Title: Sing You Home by Jodi Picoult
Release Date: March 1st, 2011
Format: Audiobook (17 hrs and 26 mins)
Genre: Fiction, Women’s Literature
Published By: Atria Books
One miscarriage too many spelled the end of Max and Zoe Baxter’s marriage. Though the former couple went quite separate ways, their fates remained entangled: After veering into alcoholism, Max is saved in multiple senses by his fundamentalist conversion; Zoe, for her part, finds healing relief in music therapy and the friendship, then romantic love with Vanessa, her counselor. After Zoe and Vanessa, now married, decide to have a baby, they realize that they must join battle with Max, who objects on both religious and financial grounds.
I started this book already having experience with Jodi Picoult’s writing, so I knew I was in for an intense experience. She is so methodical and expressive but I always find her stories disconcerting. I appreciate that the author told the story from Zoe, her new wife Vanessa and Zoe’s ex-husband’s point of view. It gave me an opportunity to empathize. I’ll admit it that I found the story a bit preachy and definitely advocated a viewpoint, but the story felt real especially in today’s political and religious climate. Zoe and Vanessa’s court case against Max made me examine my own views about this controversial issue. But the author’s writing was remarkable in that I could empathize to all three main characters even if I didn’t quite like them.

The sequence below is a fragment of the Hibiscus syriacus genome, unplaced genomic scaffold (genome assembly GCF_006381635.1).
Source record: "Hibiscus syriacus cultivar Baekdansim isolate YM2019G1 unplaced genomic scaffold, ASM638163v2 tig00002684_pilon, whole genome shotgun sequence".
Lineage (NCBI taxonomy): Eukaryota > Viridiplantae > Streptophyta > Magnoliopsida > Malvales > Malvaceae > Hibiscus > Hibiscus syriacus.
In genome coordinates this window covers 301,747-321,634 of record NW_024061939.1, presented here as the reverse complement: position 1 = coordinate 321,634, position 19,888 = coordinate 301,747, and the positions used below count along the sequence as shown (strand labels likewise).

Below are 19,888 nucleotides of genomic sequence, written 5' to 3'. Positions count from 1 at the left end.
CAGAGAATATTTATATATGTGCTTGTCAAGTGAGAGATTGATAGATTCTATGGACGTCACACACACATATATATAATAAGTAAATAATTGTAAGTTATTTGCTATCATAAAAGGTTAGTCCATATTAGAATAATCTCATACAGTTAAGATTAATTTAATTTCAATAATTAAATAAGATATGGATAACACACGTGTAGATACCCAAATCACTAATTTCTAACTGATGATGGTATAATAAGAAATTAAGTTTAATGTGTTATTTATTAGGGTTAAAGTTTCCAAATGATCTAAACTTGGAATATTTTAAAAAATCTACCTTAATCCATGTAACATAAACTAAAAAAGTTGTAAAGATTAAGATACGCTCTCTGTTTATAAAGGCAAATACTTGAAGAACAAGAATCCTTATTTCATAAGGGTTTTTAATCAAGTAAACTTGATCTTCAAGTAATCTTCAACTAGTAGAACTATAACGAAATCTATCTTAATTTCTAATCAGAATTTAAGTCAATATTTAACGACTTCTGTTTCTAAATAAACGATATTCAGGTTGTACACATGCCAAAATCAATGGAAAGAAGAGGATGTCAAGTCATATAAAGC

The story began with Zoe and Max struggling to conceive. What the reader never got to experience was any real tenderness, happiness or the power of their love. Their relationship was that of a woman determined to have a baby and the man she needed to make that dream a reality. It should have come as no surprise to the readers that Zoe and Max broke up. Unfortunately, Zoe’s new relationship didn’t resonate with me either. What did resonate with me was Zoe’s desire to have a family and the stress the struggle caused her, Max and Vanessa.
I would have loved this story more if the author had delivered multifaceted characters instead of Max, an alcoholic turned bible thumper fighting a music therapist and an atheist school counselor. The characters were over-simplified in such a way to make you either love them or hate them. The stereotypes were written in such a way that I felt led by the nose to the conclusion, which was a typical Picoult ending.